In the brick stitch chart. Each row is a flat line of beads. In the peyote chart, each row is made up of just your ‘up’ beads. So, you will be ignoring the down beads between them. This means your eyes and brain are trying to follow an uneven pattern.
Which do you find easier?
Most people would answer, ‘brick stitch’. So, if that’s the case, should you always bead a pattern chart using brick stitch?
Factor this into your peyote vs brick stitch decision
If the chart is for a flat piece and is completely self-contained, then maybe yes, use brick stitch. But if your chart documents a repeat pattern, then perhaps not. You would be able to bead the pattern in brick stitch to begin with. But then when you come to repeat the pattern, you would really need to work in peyote… Unless you did something sneaky, like make a series of pieces in brick stitch, then join them…
But again, consider how your choice of peyote vs brick stitch is going to affect your tension. What is your beadwork being used for? Does it need the flexibility to curve, for example in a bracelet? This might also affect your decision.
Forget Peyote vs brick stitch….
How about Peyote AND brick stitch?
Yes, that’s right. Because of the similarity between the end results on these two stitches, you can mix them together within one project. So, when would this be useful?
Odd count Peyote cheat
I use this method a lot. Odd count peyote is a pain because of that ‘odd’ turn around at the end of alternate rows. So, if I’m beading a piece in odd count, I like to ignore the first column of beads. Then I can work the remaining columns in even count peyote. When I’ve done that, I just turn my work on its side and add in that first column, using brick stitch.
This is a method I use all the time when I’m making beaded pen covers. So, it’s a good trick to know!
Beading weird shapes
So, let’s imagine you’re looking at a beading chart for a really unusual shape. Maybe the bat wings in this project…
You can see that they were made in brick stitch…or were they? Look at the body. The beads in that are sitting in the peyote stitch orientation. So, maybe the wings were also made in peyote stitch.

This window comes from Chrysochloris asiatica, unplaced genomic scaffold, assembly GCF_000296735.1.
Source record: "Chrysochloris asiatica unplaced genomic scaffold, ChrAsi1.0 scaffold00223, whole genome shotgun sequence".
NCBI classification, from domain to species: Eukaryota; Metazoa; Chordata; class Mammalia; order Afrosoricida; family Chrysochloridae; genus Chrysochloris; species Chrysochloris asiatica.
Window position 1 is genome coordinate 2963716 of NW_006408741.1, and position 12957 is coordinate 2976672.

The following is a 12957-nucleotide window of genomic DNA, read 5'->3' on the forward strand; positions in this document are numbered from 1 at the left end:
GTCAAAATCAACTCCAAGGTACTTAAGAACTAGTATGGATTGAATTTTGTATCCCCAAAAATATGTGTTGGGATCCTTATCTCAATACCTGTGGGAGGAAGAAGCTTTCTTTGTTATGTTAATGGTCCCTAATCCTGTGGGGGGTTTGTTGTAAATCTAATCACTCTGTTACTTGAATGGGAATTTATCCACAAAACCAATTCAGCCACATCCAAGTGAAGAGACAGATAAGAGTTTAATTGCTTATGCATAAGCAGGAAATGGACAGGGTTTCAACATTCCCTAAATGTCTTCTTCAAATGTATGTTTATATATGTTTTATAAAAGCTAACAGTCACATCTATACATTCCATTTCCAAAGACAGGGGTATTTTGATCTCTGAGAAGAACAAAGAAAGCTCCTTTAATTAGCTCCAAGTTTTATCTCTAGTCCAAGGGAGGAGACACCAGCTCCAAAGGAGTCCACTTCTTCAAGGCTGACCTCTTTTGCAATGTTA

Ahh – dilemma – peyote vs brick stitch…?
Well, why not mix the two? Make a copy of your pattern chart that you can scribble on. Then divide it into blocks and work out which blocks it would be easiest to make in peyote and which would be better in brick.
If you don’t understand what I mean, then grab a copy of the beaded bat pattern. I’ve done all the hard work for you and explained how to create your blocks and which stitches to use for each.
As I designer, I often find myself faced with the peyote vs brick stitch dilemma when I want to create some 3D beadwork. Because I have learned both techniques, I have discovered that each has different strengths and weaknesses.
For example, if I want to create a tube that is narrower at the bottom than at the top. I can do this with either technique. Simply work in the tubular variation and add some increases to shape it.
But, I have found I get a smoother increase if I do this in brick stitch. Again, this has to do with the stitch structure. So, knowing little bits of information like that can be really helpful.
In this little cupcake, not only did I put that information to good use, but I also mixed the two techniques together. I found the cake needed brick stitch, but the icing required peyote. So, if you want to gain a little more experience, that’s a good project to try.
Over to you…
So, I hope that has helped you with two things:
- Understanding what affects your decision when you choose peyote vs brick stitch
- Recognising that there is value in learning both techniques so you have options
If you found this helpful, please share it with all your beading friends. And do leave a comment below if you have tried any projects where you found yourself asking ‘peyote vs brick stitch?’